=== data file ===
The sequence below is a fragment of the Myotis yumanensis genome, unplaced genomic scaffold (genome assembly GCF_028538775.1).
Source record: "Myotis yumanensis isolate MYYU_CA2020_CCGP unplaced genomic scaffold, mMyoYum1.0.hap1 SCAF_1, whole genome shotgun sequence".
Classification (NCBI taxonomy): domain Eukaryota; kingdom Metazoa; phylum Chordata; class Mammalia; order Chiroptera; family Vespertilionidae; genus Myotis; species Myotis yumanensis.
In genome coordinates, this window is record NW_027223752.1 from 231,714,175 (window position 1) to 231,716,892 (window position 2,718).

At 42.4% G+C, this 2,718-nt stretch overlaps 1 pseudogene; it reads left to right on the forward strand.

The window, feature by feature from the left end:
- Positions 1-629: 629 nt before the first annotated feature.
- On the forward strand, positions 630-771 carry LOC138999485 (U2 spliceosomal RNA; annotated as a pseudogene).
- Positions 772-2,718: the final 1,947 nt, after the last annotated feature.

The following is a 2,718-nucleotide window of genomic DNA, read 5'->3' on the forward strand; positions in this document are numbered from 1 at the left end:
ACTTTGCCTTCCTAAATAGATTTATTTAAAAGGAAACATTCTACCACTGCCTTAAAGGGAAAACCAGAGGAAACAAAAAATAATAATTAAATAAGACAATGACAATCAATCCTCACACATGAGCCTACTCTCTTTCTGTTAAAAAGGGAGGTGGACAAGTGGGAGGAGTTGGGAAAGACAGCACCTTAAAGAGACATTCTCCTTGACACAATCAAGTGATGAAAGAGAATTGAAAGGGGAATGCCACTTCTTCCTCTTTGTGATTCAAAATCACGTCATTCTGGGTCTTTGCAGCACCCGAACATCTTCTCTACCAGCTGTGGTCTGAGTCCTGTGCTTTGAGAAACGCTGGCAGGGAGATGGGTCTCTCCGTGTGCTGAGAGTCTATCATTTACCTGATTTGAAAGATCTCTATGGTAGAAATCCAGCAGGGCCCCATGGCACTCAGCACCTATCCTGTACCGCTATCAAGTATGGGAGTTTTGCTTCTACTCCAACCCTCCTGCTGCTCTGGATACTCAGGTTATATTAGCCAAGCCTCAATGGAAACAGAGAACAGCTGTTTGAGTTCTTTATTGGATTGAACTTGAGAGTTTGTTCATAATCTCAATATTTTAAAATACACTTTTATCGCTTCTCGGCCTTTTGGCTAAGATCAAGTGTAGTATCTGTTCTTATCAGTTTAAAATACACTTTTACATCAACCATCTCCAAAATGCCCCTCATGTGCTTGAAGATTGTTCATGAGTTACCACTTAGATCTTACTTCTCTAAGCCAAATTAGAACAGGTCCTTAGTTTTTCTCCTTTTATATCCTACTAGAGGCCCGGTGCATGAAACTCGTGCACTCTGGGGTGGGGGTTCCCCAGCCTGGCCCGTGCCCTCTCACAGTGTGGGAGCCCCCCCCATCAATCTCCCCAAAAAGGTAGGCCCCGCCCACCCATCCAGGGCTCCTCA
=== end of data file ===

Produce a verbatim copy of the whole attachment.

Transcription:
The sequence below is a fragment of the Myotis yumanensis genome, unplaced genomic scaffold (genome assembly GCF_028538775.1).
Source record: "Myotis yumanensis isolate MYYU_CA2020_CCGP unplaced genomic scaffold, mMyoYum1.0.hap1 SCAF_1, whole genome shotgun sequence".
Classification (NCBI taxonomy): domain Eukaryota; kingdom Metazoa; phylum Chordata; class Mammalia; order Chiroptera; family Vespertilionidae; genus Myotis; species Myotis yumanensis.
In genome coordinates, this window is record NW_027223752.1 from 231,714,175 (window position 1) to 231,716,892 (window position 2,718).

At 42.4% G+C, this 2,718-nt stretch overlaps 1 pseudogene; it reads left to right on the forward strand.

The window, feature by feature from the left end:
- Positions 1-629: 629 nt before the first annotated feature.
- On the forward strand, positions 630-771 carry LOC138999485 (U2 spliceosomal RNA; annotated as a pseudogene).
- Positions 772-2,718: the final 1,947 nt, after the last annotated feature.

The following is a 2,718-nucleotide window of genomic DNA, read 5'->3' on the forward strand; positions in this document are numbered from 1 at the left end:
ACTTTGCCTTCCTAAATAGATTTATTTAAAAGGAAACATTCTACCACTGCCTTAAAGGGAAAACCAGAGGAAACAAAAAATAATAATTAAATAAGACAATGACAATCAATCCTCACACATGAGCCTACTCTCTTTCTGTTAAAAAGGGAGGTGGACAAGTGGGAGGAGTTGGGAAAGACAGCACCTTAAAGAGACATTCTCCTTGACACAATCAAGTGATGAAAGAGAATTGAAAGGGGAATGCCACTTCTTCCTCTTTGTGATTCAAAATCACGTCATTCTGGGTCTTTGCAGCACCCGAACATCTTCTCTACCAGCTGTGGTCTGAGTCCTGTGCTTTGAGAAACGCTGGCAGGGAGATGGGTCTCTCCGTGTGCTGAGAGTCTATCATTTACCTGATTTGAAAGATCTCTATGGTAGAAATCCAGCAGGGCCCCATGGCACTCAGCACCTATCCTGTACCGCTATCAAGTATGGGAGTTTTGCTTCTACTCCAACCCTCCTGCTGCTCTGGATACTCAGGTTATATTAGCCAAGCCTCAATGGAAACAGAGAACAGCTGTTTGAGTTCTTTATTGGATTGAACTTGAGAGTTTGTTCATAATCTCAATATTTTAAAATACACTTTTATCGCTTCTCGGCCTTTTGGCTAAGATCAAGTGTAGTATCTGTTCTTATCAGTTTAAAATACACTTTTACATCAACCATCTCCAAAATGCCCCTCATGTGCTTGAAGATTGTTCATGAGTTACCACTTAGATCTTACTTCTCTAAGCCAAATTAGAACAGGTCCTTAGTTTTTCTCCTTTTATATCCTACTAGAGGCCCGGTGCATGAAACTCGTGCACTCTGGGGTGGGGGTTCCCCAGCCTGGCCCGTGCCCTCTCACAGTGTGGGAGCCCCCCCCATCAATCTCCCCAAAAAGGTAGGCCCCGCCCACCCATCCAGGGCTCCTCA